We do sometimes know when static fire dates have moved but we often donít know why (and certainly not in publicly available info). It would be great to know how easy/difficult preparing each flight proven booster is (eg extent of any refurbishment work, components/engines replaced if any etc) but obviously thatís not public. So I think the best we can do is like at how reliable things are post static fire, when SpaceX think they are ready for flight.
« Last Edit: 01/26/2019 09:34 am by FutureSpaceTourist »

Offline meekGee

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Re: Are re-used boosters less finicky?
« Reply #18 on: 05/09/2019 03:40 pm »
Cross threading at Gongora's suggestion.



I wrote an article about the recent Starlink-1 news and I'm also speculating that SpaceX might soon stop doing static fires before Starlink launches.

https://www.elonx.net/falcon-9-will-launch-dozens-of-starlink-satellites-and-there-could-be-up-to-7-such-launches-this-year/
That would be interesting.

My view on this from a few years back was that static fires could be eliminated for reused boosters once SpaceX feels comfortable that data collected through ascent and descent is understood well enough to be used in lieu of static fire data for the following flight.

Maybe we have arrived...

Several years ago ULA stopped doing WDRs for the Atlas V (unless for military, NASA, or customer request) because they got to the point where they almost never uncovered an issue before launch.

True.  And I like how you still use "almost" in there.

The thing is, a static fire still suffers from the risk of "but what if the static fire broke something".

That, plus that ability to do real time analysis during the regular hold-down, plus the fact the a major risk factor is solid motors that can't be tested anyway - all added up to a "why bother".

With F9, it's different.  The vehicle is designed for a very large number of flights, there are no solids, and so why not?

The path to removing static fires for SpaceX is different. Once a vehicle already flew, the chance of there being a pad-detectable fault that's not already detectable in the post flight data analysis is really low, basically limited to landing damage.

So as long as the landings are monitored, I think eventually that will be the path.
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Offline Jim

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Re: Are re-used boosters less finicky?
« Reply #19 on: 05/09/2019 07:59 pm »
Cross threading at Gongora's suggestion.



I wrote an article about the recent Starlink-1 news and I'm also speculating that SpaceX might soon stop doing static fires before Starlink launches.

https://www.elonx.net/falcon-9-will-launch-dozens-of-starlink-satellites-and-there-could-be-up-to-7-such-launches-this-year/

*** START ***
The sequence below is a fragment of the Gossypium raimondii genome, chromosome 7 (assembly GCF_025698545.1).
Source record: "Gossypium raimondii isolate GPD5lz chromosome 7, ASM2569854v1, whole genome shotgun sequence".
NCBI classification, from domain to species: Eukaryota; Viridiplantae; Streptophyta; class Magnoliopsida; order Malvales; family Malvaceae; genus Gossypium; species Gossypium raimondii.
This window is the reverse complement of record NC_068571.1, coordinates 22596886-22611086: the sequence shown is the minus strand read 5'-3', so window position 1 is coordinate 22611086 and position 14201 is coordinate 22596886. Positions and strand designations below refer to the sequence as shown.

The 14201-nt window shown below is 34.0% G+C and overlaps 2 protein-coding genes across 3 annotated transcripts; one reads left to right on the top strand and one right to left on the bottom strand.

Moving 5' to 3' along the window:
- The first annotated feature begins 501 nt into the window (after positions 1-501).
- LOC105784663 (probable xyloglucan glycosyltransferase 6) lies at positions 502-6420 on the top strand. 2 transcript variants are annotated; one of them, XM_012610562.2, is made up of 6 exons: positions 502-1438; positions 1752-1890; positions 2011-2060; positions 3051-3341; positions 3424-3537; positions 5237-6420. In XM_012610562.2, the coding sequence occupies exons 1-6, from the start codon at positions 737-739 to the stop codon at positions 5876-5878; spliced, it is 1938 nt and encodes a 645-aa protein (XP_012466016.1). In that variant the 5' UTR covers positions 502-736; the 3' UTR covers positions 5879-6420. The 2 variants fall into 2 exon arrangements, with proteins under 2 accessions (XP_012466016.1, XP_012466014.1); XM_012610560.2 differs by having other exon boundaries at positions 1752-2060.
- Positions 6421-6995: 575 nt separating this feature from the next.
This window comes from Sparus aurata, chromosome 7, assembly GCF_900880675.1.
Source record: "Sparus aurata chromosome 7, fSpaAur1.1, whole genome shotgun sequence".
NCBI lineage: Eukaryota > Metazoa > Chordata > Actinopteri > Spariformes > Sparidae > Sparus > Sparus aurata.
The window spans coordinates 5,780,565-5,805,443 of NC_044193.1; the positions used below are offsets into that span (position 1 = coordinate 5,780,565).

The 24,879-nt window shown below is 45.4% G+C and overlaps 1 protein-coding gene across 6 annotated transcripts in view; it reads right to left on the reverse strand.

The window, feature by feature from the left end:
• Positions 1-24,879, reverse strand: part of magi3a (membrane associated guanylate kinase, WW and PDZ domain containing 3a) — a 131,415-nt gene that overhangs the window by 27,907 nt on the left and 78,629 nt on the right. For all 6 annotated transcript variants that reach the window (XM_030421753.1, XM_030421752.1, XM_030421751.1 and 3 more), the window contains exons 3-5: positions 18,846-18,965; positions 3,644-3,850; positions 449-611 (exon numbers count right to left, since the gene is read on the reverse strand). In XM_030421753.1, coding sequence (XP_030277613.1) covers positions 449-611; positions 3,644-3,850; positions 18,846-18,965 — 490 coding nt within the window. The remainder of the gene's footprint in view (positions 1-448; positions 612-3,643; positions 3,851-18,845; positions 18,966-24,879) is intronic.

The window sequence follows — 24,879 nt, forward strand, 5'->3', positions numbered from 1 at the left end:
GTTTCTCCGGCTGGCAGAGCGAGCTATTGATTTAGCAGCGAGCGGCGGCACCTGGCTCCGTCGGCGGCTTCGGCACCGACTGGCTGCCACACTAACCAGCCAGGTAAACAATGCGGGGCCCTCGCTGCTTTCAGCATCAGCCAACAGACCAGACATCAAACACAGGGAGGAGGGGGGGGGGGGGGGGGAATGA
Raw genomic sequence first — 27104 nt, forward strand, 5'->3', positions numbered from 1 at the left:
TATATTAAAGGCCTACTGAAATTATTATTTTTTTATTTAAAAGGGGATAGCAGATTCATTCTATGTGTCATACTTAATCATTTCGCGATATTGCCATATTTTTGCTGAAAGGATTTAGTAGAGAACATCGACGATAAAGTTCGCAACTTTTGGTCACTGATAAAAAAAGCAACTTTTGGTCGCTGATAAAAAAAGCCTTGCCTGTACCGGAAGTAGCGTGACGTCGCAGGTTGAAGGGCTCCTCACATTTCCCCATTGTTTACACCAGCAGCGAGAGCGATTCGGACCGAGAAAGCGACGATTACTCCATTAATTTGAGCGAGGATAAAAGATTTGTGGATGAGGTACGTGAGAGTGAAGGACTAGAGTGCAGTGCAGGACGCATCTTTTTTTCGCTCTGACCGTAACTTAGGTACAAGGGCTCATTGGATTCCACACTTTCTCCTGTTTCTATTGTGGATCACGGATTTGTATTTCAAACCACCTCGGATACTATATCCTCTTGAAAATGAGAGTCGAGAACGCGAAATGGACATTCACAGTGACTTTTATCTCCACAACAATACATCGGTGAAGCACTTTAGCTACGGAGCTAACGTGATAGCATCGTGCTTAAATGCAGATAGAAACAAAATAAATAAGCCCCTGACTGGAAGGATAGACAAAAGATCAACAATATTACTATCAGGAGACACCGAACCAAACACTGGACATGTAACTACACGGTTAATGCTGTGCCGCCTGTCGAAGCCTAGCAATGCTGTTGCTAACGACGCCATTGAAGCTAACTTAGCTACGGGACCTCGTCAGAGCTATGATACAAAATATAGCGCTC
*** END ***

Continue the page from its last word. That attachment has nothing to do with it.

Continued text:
That would be interesting.

My view on this from a few years back was that static fires could be eliminated for reused boosters once SpaceX feels comfortable that data collected through ascent and descent is understood well enough to be used in lieu of static fire data for the following flight.

Maybe we have arrived...

Several years ago ULA stopped doing WDRs for the Atlas V (unless for military, NASA, or customer request) because they got to the point where they almost never uncovered an issue before launch.

True.  And I like how you still use "almost" in there.

The thing is, a static fire still suffers from the risk of "but what if the static fire broke something".

That, plus that ability to do real time analysis during the regular hold-down, plus the fact the a major risk factor is solid motors that can't be tested anyway - all added up to a "why bother".

With F9, it's different.  The vehicle is designed for a very large number of flights, there are no solids, and so why not?

The path to removing static fires for SpaceX is different. Once a vehicle already flew, the chance of there being a pad-detectable fault that's not already detectable in the post flight data analysis is really low, basically limited to landing damage.



Not really.  It has nothing to do with solids.    It is also has nothing to do with flight data.  ULA only took on a schedule risk with the elimination of WDRs .  If there was a problem, they would find it on the day of launch,  scrub and fix it.

A static fire or WDR is not going to uncover flight structural or thermal issues or even flight control problems.  A static fire or WDR only looks at the plumbing and environments cause by the propellants and nothing more.  It doesn't test staging, deployment or recovery systems.   Avionics can be checked out by sim flights.